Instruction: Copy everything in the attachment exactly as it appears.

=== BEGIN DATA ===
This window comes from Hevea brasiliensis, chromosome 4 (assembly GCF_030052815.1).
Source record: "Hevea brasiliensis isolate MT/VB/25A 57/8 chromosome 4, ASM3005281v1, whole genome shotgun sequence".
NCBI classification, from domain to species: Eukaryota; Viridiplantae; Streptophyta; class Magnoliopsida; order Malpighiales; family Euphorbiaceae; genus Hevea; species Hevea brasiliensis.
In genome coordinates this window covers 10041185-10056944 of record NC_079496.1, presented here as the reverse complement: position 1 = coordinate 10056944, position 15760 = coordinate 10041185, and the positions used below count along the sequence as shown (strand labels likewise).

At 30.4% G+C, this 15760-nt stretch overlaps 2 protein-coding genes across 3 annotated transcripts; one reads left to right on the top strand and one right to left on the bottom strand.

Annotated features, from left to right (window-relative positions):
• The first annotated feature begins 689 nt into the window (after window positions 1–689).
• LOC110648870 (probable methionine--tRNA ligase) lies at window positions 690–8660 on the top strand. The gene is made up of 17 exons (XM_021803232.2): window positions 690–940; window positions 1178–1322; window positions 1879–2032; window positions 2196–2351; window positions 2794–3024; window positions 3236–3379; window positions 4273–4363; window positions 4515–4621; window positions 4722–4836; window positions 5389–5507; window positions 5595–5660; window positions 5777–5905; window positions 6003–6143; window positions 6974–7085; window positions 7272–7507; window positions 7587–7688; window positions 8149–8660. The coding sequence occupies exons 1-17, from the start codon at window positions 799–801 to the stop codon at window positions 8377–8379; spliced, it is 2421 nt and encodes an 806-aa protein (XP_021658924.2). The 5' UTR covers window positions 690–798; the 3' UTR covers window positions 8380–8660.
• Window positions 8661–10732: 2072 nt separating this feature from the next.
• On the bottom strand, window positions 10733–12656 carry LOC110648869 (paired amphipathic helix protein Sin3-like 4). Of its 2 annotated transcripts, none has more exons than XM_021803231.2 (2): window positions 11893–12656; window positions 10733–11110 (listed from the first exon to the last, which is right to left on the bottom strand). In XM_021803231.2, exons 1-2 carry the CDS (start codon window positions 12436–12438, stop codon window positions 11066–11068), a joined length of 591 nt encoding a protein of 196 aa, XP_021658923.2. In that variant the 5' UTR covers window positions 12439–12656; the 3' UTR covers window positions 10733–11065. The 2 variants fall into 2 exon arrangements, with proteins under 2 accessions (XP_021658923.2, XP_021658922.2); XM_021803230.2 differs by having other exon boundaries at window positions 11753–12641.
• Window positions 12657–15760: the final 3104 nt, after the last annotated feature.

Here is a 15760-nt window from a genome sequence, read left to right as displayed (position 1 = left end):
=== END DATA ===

This window comes from Hevea brasiliensis, chromosome 4 (assembly GCF_030052815.1).
Source record: "Hevea brasiliensis isolate MT/VB/25A 57/8 chromosome 4, ASM3005281v1, whole genome shotgun sequence".
NCBI classification, from domain to species: Eukaryota; Viridiplantae; Streptophyta; class Magnoliopsida; order Malpighiales; family Euphorbiaceae; genus Hevea; species Hevea brasiliensis.
In genome coordinates this window covers 10041185-10056944 of record NC_079496.1, presented here as the reverse complement: position 1 = coordinate 10056944, position 15760 = coordinate 10041185, and the positions used below count along the sequence as shown (strand labels likewise).

At 30.4% G+C, this 15760-nt stretch overlaps 2 protein-coding genes across 3 annotated transcripts; one reads left to right on the top strand and one right to left on the bottom strand.

Annotated features, from left to right (window-relative positions):
• The first annotated feature begins 689 nt into the window (after window positions 1–689).
• LOC110648870 (probable methionine--tRNA ligase) lies at window positions 690–8660 on the top strand. The gene is made up of 17 exons (XM_021803232.2): window positions 690–940; window positions 1178–1322; window positions 1879–2032; window positions 2196–2351; window positions 2794–3024; window positions 3236–3379; window positions 4273–4363; window positions 4515–4621; window positions 4722–4836; window positions 5389–5507; window positions 5595–5660; window positions 5777–5905; window positions 6003–6143; window positions 6974–7085; window positions 7272–7507; window positions 7587–7688; window positions 8149–8660. The coding sequence occupies exons 1-17, from the start codon at window positions 799–801 to the stop codon at window positions 8377–8379; spliced, it is 2421 nt and encodes an 806-aa protein (XP_021658924.2). The 5' UTR covers window positions 690–798; the 3' UTR covers window positions 8380–8660.
• Window positions 8661–10732: 2072 nt separating this feature from the next.
• On the bottom strand, window positions 10733–12656 carry LOC110648869 (paired amphipathic helix protein Sin3-like 4). Of its 2 annotated transcripts, none has more exons than XM_021803231.2 (2): window positions 11893–12656; window positions 10733–11110 (listed from the first exon to the last, which is right to left on the bottom strand). In XM_021803231.2, exons 1-2 carry the CDS (start codon window positions 12436–12438, stop codon window positions 11066–11068), a joined length of 591 nt encoding a protein of 196 aa, XP_021658923.2. In that variant the 5' UTR covers window positions 12439–12656; the 3' UTR covers window positions 10733–11065. The 2 variants fall into 2 exon arrangements, with proteins under 2 accessions (XP_021658923.2, XP_021658922.2); XM_021803230.2 differs by having other exon boundaries at window positions 11753–12641.
• Window positions 12657–15760: the final 3104 nt, after the last annotated feature.

Here is a 15760-nt window from a genome sequence, read left to right as displayed (position 1 = left end):